reason to protect minors, all internet game users are subject to the real-name registration system.
5) While intelligence agency such as the National Intelligence Service(NIS) is monitoring the entire
Internet network, the National Assembly and the Judicial bodies do not monitor this properly. It
further intimidates freedom of opinion and expression in the cyberspace.
3. Freedom of opinion and expression before elections
In December 2011, the Art 93 (1) of the POEA4 that has been restricting online election campaign
was ruled partially unconstitutional by the Constitutional Court. As a result, the POEA was revised in
February 2012 and it became possible to conduct online election campaign. In addition, the online
real-name registration system was ruled unconstitutional and the National Election Committee (NEC)
submitted recommendation to revise the POEA to that effect to the National Assembly. However, due
to ‘concerns’ that online election campaign might become overheated, revision of the POEA, made in
February 2012, authorised the NEC to request ISP to handover identity of certain online article
Offline campaign for an election is also widely restricted. The POEA still restricts human rights
defenders from expressing opinions on election related issues, even if they are mere repetitions of
the organization’s previous stance. For example, human rights defenders against the KORUS FTA have
been indicted for peacefully expressing anti-FTA agenda by peaceful gathering and collecting
petitions against a candidate who supported FTA during the General Election.
4. Freedom of Peaceful Assembly and Demonstration
1) The Government is not complying with the Special Rapporteur’s recommendations to revise the
Assembly and Demonstration Act and make law enforcement agencies adhere to the United Nations
Code of Conduct of Law Enforcement Officials and the Basic Principles on the Use of Force and
Firearms by Law Enforcement Officials. The Assembly and Demonstration Act still bans peaceful
assemblies with vague reasons and operate as a de facto authorization system. The police sprayed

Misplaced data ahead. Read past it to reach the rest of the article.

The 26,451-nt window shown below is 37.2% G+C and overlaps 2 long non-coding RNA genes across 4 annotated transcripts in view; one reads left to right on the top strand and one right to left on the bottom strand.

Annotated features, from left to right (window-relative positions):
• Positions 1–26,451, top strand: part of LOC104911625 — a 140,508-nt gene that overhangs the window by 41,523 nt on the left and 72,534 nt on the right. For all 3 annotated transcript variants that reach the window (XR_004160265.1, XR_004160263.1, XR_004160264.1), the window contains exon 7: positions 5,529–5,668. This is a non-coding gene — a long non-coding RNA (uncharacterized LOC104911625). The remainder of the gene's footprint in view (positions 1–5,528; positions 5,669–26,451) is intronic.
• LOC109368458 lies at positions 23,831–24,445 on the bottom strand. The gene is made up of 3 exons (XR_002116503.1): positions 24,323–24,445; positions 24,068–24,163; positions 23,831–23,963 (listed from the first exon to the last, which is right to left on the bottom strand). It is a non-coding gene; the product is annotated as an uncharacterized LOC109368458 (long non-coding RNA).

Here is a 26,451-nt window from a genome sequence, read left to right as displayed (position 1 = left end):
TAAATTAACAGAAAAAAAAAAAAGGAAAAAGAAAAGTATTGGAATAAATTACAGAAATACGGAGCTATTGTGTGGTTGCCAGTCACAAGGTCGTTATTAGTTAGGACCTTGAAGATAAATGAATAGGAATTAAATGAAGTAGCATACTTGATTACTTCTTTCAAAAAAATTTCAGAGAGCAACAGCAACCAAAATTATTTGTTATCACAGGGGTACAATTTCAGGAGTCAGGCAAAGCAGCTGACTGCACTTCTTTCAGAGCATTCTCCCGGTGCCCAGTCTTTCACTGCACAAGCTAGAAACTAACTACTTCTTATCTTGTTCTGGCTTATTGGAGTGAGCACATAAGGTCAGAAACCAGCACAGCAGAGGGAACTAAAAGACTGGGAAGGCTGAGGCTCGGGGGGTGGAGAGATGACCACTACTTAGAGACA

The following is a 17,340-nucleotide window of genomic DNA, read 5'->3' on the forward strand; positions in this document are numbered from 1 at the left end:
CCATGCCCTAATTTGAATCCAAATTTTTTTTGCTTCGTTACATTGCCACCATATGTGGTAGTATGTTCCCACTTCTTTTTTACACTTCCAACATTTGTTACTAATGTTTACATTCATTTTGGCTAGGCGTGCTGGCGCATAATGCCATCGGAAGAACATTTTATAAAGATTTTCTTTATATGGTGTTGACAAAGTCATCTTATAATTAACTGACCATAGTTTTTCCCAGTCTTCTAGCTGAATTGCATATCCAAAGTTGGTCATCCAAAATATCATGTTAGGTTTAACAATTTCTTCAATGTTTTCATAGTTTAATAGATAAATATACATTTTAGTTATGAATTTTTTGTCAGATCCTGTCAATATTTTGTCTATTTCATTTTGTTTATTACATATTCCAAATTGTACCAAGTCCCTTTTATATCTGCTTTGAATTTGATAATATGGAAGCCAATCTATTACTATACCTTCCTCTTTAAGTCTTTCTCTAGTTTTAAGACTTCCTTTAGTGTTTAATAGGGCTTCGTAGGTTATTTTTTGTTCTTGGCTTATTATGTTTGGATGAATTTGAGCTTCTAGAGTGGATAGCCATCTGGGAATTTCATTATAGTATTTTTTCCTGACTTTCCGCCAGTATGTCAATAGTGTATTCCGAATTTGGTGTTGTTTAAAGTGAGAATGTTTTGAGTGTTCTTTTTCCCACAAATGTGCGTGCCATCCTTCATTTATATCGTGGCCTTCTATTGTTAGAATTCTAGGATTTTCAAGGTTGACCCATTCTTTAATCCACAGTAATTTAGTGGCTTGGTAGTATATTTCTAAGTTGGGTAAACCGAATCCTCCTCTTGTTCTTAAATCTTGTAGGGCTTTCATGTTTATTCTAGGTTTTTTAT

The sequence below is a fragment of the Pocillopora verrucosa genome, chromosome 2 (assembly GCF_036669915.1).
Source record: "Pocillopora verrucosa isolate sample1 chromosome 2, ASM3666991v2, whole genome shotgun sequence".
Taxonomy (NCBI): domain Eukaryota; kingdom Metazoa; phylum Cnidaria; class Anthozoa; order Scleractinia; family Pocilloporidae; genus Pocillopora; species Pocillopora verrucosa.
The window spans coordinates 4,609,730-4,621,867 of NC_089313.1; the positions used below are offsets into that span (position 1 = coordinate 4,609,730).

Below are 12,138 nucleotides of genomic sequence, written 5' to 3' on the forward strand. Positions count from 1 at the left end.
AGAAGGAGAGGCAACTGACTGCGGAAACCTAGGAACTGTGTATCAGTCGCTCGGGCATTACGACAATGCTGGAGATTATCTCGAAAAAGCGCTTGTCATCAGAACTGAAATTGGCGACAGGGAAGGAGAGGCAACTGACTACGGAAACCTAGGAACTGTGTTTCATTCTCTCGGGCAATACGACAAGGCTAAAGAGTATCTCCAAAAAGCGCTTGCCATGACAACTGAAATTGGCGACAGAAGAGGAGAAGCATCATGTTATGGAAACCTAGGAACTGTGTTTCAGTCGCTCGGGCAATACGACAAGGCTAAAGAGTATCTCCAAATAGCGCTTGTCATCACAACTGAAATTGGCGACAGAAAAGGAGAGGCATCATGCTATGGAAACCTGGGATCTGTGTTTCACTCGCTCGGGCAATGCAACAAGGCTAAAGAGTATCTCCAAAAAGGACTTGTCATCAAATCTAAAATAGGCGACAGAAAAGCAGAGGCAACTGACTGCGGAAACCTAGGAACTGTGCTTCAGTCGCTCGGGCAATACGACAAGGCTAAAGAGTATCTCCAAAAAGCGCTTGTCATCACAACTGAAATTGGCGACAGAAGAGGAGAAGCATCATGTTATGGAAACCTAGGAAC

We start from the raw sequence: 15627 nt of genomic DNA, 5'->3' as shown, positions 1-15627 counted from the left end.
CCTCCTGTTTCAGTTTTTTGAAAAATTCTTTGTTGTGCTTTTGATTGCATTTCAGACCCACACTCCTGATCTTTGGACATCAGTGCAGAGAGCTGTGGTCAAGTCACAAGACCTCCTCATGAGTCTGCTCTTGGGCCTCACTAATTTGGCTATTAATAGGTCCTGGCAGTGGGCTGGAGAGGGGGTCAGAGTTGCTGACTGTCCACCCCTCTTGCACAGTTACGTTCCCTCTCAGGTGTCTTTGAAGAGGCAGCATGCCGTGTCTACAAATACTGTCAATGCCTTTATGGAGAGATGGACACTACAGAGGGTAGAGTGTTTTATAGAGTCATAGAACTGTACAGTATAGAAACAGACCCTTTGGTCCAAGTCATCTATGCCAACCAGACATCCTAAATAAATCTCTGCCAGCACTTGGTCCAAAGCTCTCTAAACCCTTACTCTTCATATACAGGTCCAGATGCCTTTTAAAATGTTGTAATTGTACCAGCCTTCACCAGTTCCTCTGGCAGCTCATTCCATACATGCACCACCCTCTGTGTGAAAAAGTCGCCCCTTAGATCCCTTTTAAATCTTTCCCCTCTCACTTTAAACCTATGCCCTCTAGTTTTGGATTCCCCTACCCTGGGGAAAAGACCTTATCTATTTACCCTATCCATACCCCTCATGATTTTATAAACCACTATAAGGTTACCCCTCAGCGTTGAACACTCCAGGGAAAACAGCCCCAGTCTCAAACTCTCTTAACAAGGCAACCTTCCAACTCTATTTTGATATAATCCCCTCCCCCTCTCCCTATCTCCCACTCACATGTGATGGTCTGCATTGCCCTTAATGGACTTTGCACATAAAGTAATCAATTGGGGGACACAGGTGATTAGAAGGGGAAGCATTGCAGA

water mixed with tear gas to peaceful but unregistered human rights defenders. The police also use
excessive physical power to forcibly disperse peaceful assemblies. Meanwhile, the police do not carry
name tags to identify them and even if they have, they wear various protective devices which make it
difficult to verify their name and identity. On 26 April 2012, the Supreme Court ruled that it is
unlawful to forcibly disperse peaceful assemblies even if it is not registered. Regardless, the police
continue to apply broad measures to forcefully disperse unregistered assemblies.
2) Peaceful Assemblies against the KORUS FTA
On 14 November 2011, approximately 1,200 human rights defenders gathered in the Yeouido, where
the National Assembly is located, in order to demonstrate against the KORUS FTA. When about 900
participants tried to occupy the streets, the police requested to disperse and warned that they would
use water cannon. The police used 12,000 litres water on five occasions. In the process, Ms. Heejin
PARK, a joint representative of the Korean Youth Solidarity suffered from a ruptured eardrum
because the police aimed water cannon above her chest. Ms. Kangsil LEE, a co-representative of the
Korea Progressive Solidarity, fell on her back due to the water pressure and had a minor concussion.
She is in the process of suing the Government for compensation. Average temperature of November
in the Republic of Korea is 6 degree Celsius and in November 2011, the Meteorological
Administration issued cold wave warning at the time. This meant that human rights defenders had to
suffer from severe cold when water cannons were used against them. The human rights defenders
who suffered from excessive use of police force filed a complaint to the National Human Rights
Commission of Korea (NHRCK). On 27 September 2012, the NHRCK decided that using water cannon
in winter critically lowers body temperature and is a great threat to life. Therefore, it is an excessive
use of equipment by law enforcement officers. The NHRCK recommended the police to establish a
standard for using water cannon that takes weather into account and there should be executive
orders or legislation to that effect.
5. National Security Act
1) Since 2008, arbitral interpretation of the National Security Act has increased. According to the data
provided by the Supreme Prosecutors Office, cases that violate the National Security Act were 46 (16
detention) in 2008 but increased to 56 (18 detention) in 2009, 97 (32 detention) in 2010, 90 (19
detention) in 2011. According to the police data, people who were arrested for violating the National
Security Act has increased from 35 in 2006 to 150 in 2010 but only 60 of them were actually indicted
(40% indictment rate).
*Source: Ms. Jeong-hee Lee, Member of Parliament in 2010, Data submitted by Police Authority
Of special note is the increase of the violation of the Article 7 of National Security Act which is on
praise and incitement. In particular, the number of people who were charged for violating the Article
7 by making North Korean related comments on the Internet has increased from 5 in 2008 to 82 in
2010. A number of websites that were forced to shut-down as they contained ‘pro-North Korean’
contents has increased from 18 in 2009 to 85 in 2010, and to 178 as of October 2011. Also, the police